There have been changes for me and Jason as well. Jason left Octel and is now a staff engineer at Cadence Design Systems. I liked having my own business, but didn't like the bookkeeping, so I took a job running the OO division of Andrews Technology, Inc. We still have Wyyzzk and Jason does some weekend consulting for that business. Things even changed on the publishing side. Addison-Wesley is now part of Pearson Education, and we have a whole new team managing the Object Technology series. They have been wonderful to work with and made the transition as smooth as possible.
One question we get asked a lot is: What do the footprints and people talking icons mean? The footprints mark major steps in the process. The people talking appear next to the storyline.
Thank you for all the e-mail about the book. We don't always get a chance to reply, but we have read all your letters and hope we have answered most of your questions in this second edition.Geri Schneider Winters
Santa Clara, California
0201708531P04062001 See all Product Description
Top Customer Reviews
My favorite aspect of "Applying Use Cases" is how it follows a hypothetical project from Inception to Transition phases. The authors provide the reader with a clear idea of how Use Cases fit into the software development process as a whole, rather than just providing some templates for producing Use Case documents without instructions on their use.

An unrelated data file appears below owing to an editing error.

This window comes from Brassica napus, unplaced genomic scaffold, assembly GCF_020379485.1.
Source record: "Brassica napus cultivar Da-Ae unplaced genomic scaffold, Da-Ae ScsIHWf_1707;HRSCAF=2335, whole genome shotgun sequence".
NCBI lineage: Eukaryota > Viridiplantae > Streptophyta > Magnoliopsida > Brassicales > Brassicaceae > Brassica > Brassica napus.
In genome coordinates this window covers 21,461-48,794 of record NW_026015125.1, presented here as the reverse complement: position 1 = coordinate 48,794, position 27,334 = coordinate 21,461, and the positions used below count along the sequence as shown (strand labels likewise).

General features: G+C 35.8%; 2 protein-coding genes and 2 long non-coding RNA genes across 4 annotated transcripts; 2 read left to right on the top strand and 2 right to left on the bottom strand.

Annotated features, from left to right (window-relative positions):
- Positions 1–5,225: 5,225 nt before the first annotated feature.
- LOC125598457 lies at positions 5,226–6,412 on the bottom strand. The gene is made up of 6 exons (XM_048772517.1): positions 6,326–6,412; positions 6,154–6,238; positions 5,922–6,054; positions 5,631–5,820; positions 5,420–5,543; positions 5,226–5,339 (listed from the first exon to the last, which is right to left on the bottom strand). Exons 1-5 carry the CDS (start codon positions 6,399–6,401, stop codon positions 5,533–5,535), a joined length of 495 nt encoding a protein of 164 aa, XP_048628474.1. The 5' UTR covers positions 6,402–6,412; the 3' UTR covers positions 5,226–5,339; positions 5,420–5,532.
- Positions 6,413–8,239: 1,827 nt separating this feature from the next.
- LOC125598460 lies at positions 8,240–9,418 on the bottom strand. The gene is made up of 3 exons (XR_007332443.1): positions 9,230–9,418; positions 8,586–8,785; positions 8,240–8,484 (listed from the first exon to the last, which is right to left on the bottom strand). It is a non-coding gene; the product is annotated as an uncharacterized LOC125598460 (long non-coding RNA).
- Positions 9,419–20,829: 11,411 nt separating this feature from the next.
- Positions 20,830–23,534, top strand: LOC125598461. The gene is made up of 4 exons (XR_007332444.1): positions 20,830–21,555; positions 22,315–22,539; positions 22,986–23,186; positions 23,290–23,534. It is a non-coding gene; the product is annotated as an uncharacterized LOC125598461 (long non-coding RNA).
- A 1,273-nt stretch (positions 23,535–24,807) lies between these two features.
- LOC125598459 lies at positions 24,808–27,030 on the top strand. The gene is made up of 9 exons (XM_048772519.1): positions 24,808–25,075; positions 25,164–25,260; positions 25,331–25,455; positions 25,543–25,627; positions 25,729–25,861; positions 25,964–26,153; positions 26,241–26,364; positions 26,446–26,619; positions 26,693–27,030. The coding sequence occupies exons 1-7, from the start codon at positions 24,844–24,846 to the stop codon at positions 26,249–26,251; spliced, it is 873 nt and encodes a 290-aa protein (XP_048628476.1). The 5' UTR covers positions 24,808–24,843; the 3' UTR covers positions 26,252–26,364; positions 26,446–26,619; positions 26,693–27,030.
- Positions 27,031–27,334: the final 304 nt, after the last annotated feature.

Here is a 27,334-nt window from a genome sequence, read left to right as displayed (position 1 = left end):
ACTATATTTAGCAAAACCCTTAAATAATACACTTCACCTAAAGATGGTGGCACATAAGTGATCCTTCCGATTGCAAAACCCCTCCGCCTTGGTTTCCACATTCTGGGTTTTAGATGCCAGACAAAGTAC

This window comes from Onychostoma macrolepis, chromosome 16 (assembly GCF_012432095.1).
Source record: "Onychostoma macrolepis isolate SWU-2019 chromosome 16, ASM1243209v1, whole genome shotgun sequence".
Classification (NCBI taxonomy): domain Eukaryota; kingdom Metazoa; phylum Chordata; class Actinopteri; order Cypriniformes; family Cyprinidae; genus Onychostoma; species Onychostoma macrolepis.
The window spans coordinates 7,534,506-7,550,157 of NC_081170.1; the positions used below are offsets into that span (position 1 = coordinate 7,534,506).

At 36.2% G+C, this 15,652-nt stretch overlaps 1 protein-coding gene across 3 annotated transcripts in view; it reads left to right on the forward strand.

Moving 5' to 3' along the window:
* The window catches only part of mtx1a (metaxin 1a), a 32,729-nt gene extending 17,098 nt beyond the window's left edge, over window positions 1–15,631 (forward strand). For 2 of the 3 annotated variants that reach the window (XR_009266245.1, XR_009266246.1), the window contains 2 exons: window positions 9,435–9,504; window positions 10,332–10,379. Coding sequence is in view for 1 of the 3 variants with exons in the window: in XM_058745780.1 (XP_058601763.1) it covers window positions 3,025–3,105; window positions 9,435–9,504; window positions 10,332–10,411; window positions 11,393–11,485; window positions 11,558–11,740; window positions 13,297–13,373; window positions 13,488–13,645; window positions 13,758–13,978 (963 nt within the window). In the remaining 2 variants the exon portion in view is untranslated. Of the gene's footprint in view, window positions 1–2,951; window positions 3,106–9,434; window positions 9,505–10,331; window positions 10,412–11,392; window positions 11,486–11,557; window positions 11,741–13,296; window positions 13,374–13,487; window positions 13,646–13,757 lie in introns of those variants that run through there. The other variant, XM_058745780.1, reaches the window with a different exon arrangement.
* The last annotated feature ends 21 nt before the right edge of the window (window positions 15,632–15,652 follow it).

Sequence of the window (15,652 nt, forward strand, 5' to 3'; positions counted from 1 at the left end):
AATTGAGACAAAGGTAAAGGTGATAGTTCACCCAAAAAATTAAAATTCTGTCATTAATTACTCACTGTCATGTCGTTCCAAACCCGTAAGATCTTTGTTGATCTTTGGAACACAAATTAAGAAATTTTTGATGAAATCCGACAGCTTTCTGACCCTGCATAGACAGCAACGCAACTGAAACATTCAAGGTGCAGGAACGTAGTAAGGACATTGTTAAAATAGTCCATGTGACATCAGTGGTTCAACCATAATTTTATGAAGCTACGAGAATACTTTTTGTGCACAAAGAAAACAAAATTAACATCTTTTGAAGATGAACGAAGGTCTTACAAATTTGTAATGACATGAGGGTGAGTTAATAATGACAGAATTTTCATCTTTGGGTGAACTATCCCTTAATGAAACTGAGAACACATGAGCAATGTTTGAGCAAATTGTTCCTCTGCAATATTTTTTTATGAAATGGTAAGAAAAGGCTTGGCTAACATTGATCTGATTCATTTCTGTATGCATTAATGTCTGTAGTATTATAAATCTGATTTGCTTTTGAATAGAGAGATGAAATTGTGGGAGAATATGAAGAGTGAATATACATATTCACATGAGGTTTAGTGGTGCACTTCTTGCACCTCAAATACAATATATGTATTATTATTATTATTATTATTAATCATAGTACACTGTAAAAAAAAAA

The best, and worst, thing about books in the Object Technology Series (of which "Applying Use Cases" and "UML Distilled" both belong to) is their brevity. The concepts are conveyed very clearly and concisely, but it feels like I should be getting more substance ... .
Overall, this is a wonderful book and belongs on the shelf of any Software Engineer or Project Manager. It goes well with "Extreme Programming Explained" and "A Practical Guide to Extreme Programming", two of my favorites in this genre.
I chose this book because I know Geri Schneider-Winters as a professional (we worked together at UCSC Extension.) I was not disappointed.
The premise is that several people, with some experience in designing systems, but certainly not experts, decide to build an order processing system. Choosing a group of non-experts is a stroke of genius, since it allows the authors to use dialog based on the premise of learning as you go, which describes most of us. This approach makes it much easier to relate to their trials and tribulations as they plunge in over their head, only to be rescued by the proper applications of use cases.
Requirements are iteratively added as needed or discovered, demonstrating how iterative development is superior to others such as the waterfall. The developers are learning the background while constructing their system. Elaborating on their initial model is a slow and steady process, however it is not without the frequent step back. These glitches are presented in a realistic format with sections devoted to common mistakes made when using use cases.